This huge structure, stands on 4.5 hectres of land and accommodates 5,000 worshippers. Completed in 1980, the mosque took 4 years to complete.
The 'Monastery of Supreme Bliss' is the largest Buddhist temple in Malaysia, and one of the finest in South-east Asia. The temple was built in 1890 and took twenty years to complete. The temple is built on an ascending plane, with numerous halls joined together by a series of steps. The crowning glory of this magnificent complex is the seven tier 'Ban Po' or 'Pagoda of a Thousand Buddhas', which rises to a commanding height of 30 metres. This shrine is dedicated to Boddhisattva Tsi Tsuang Wang, one of the enlightened who declined to enter Nirvana so that he could help bring others to salvation.
This Buddhist temple is of Thai architecture, and houses the world's third largest reclining Buddha, measuring 33 metres across. Behind the statue are niches where urns containing the ashes of devotees are stored.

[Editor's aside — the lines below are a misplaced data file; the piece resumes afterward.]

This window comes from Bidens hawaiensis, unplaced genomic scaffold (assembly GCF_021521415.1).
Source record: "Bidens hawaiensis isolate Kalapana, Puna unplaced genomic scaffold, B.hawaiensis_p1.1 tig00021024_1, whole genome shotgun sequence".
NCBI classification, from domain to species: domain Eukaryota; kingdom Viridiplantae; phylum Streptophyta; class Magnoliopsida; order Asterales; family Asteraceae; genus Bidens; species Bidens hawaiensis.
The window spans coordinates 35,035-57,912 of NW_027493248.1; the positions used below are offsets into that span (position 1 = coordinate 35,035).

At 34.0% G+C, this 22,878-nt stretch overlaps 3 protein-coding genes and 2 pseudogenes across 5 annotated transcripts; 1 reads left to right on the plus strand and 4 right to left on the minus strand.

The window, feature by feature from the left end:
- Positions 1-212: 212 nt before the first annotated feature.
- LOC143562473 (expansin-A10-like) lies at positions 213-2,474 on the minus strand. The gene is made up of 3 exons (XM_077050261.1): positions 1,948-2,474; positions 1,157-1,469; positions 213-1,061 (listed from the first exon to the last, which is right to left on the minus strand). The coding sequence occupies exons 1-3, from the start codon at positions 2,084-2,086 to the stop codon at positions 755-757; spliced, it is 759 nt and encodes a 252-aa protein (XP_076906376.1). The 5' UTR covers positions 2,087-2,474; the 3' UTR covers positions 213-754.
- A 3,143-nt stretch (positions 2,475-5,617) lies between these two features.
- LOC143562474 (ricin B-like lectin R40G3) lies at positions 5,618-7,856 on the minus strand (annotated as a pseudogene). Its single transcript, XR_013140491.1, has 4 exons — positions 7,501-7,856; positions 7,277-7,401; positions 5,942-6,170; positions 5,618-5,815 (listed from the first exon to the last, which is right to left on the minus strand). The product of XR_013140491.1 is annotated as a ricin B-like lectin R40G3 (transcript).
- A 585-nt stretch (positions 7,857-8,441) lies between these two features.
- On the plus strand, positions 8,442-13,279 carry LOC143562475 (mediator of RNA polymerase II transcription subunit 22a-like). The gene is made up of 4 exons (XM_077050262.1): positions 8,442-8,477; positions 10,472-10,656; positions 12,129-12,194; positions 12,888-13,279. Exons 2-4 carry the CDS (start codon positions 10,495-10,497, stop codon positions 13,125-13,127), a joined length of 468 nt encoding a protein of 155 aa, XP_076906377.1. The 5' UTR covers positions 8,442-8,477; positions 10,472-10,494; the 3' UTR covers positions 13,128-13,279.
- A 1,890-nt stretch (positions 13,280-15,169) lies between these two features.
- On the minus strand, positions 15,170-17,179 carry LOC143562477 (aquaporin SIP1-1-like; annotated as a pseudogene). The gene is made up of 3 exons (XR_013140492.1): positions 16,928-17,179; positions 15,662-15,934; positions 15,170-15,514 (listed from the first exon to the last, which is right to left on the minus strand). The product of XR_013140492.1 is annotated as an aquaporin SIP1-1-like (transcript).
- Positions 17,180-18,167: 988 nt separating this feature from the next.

Within the grounds of this temple is a Boddhi tree and a wishing pond. It is the scene of many festivals especially during the 'water festival' in April.
The Penang Bridge, which connects Penang island and the mainland, is the longest of its kind in Asia and the third longest in the world. Officially opened on 15 September 1988, the bridge spans 13.5km across the Straits, offering a beautiful view of the open sea, ships and the sprawling coastline.
This temple was built in 1850 and is dedicated to the deity Chor Soo Kong. Its a sanctuary for the pit vipers said to be 'servants' of the deity. These poisonous snakes coil round pillars, beams and potted plants throughout the temple in a comatose state, made drowsy by the burning incense.
Malaysia's first hill station, Penang Hill is 830 metres (2,730 ft.) above sea level. Visitors can ascend to the top by either hiking up or by the funicular railway which has been operational since 1922. The summit offers a panoramic of Georgetown and the mainland.